Is there a tidbit of a trick that you might share about going up to, say, 18x24", or dare I say, 20X30"?
|Posted: 25 February 2011 at 5:43am | IP Logged | 2
One of the most distinctive things about comic book art is the line weights. Traditionally, most inkers have used some combination of brush and pen, and this has given much of the work a lush, "organic" look.
When the pages were scaled down in the early Seventies (to save on paper costs*), some inkers had difficulty adapting their work from the 12x18 format to the new 10x15. Their inking became thick and heavy, because they were still using the same weight of line on the smaller paper. (Something similar happened during the mid Seventies, when Marvel started the "economical" move of having double-page spreads done on a single sheet of the 10x15 paper turned sideways. This meant that in a standard 6x9 comic, the art was being reproduced at close to actual size -- a spread would be 9x12 -- and it showed! And not in a good way.**)
All this is a long way of saying the way to approach larger pieces has much to do with what their "final form" is going to be. If they are intended for reproduction, and therefore reduction, thicken up your line accordingly. If not, let the image dictate the line weights. On a 20x30 commission (or larger), for instance, I don't bump up the line very much, except on foreground elements. After all, I expect these pieces to be viewed at pretty close range, and I don't want the lines to become too cumbersome.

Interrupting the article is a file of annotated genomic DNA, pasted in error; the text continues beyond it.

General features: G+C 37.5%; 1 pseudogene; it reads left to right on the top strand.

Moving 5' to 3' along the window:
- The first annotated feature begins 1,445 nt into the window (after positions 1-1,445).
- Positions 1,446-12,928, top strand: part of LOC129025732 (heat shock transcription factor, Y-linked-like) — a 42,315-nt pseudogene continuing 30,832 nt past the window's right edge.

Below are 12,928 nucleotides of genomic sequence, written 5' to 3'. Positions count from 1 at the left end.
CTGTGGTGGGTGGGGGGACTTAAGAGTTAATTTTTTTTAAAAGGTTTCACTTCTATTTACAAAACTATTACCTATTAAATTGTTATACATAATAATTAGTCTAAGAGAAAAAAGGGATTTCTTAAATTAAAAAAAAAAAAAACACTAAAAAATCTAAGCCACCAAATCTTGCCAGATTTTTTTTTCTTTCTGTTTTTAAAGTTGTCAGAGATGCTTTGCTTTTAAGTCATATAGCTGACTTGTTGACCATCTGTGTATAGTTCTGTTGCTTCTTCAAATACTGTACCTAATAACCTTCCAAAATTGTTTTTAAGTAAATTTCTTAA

* Oddly, when I first started at Charlton, they were still using up their stock of the older, larger sheets -- but were having the smaller "live art" area guides printed on them. So Charlton original art from this period has enormous amounts of wasted space around the actual panels.
** For some reason, the tabloids that became popular at this time, such as SUPERMAN vs THE AMAZING SPIDER-MAN, were also printed without reduction. There, however, inkers seemed better able to adjust.